When Awesome Foundation posted a call for entries in 2014 I reviewed the list of ideas I keep on my phone and “REALLY LONG GAME OF TELEPHONE” was in there. It seemed like the perfect thing to throw their way: Why couldn’t Baltimore break a world record like that? Why not try? It seemed fitting since the very first telecommunication ever landed in Baltimore in 1844 when Samuel Morse let Anne Ellsworth choose the phrase “What Hath God Wrought” from the Bible and sent it via telegraph from Washington, D.C. to Mount Clare Station. This was essentially the first text message; Anne was a teenager at the time! Anyhow, Awesome Foundation awarded the idea in December 2014 and I’ve been working on the project ever since.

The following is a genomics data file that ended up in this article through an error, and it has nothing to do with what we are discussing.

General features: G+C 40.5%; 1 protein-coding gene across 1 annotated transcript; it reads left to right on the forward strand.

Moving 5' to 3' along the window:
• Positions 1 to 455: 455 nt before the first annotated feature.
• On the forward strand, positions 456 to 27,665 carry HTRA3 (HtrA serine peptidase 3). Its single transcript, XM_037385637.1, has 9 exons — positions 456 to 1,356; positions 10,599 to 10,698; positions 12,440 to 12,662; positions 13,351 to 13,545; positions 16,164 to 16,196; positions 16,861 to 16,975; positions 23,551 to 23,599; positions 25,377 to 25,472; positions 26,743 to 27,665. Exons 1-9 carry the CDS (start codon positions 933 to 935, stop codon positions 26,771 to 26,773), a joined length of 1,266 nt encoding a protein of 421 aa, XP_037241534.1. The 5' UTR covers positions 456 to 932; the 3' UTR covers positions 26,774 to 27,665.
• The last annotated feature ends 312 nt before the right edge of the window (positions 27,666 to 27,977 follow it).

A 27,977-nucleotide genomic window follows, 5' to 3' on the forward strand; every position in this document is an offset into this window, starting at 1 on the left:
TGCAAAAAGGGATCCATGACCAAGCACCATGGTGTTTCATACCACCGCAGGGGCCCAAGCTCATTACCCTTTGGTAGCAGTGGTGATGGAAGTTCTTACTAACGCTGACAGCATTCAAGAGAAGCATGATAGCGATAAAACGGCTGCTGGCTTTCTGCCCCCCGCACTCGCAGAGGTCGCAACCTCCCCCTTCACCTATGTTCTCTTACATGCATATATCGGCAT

I love that a teenage girl sent the world’s first text. I had no idea. Did you play telephone as a child? What’s the craziest miscommunication you remember?

I remember playing as a child, but the craziest miscommunication I can actually remember happened just a few weeks ago when we assembled a variety of museum employees to run through the game path and make sure everything was agreeable to the conservators, security, marketing, publicity, etc. About ten of us stood in a line and passed along a practice phrase, which almost instantly turned into something extremely blue. I forget what we started with – something like “Love is the key to the world” and ended up with something about naked people.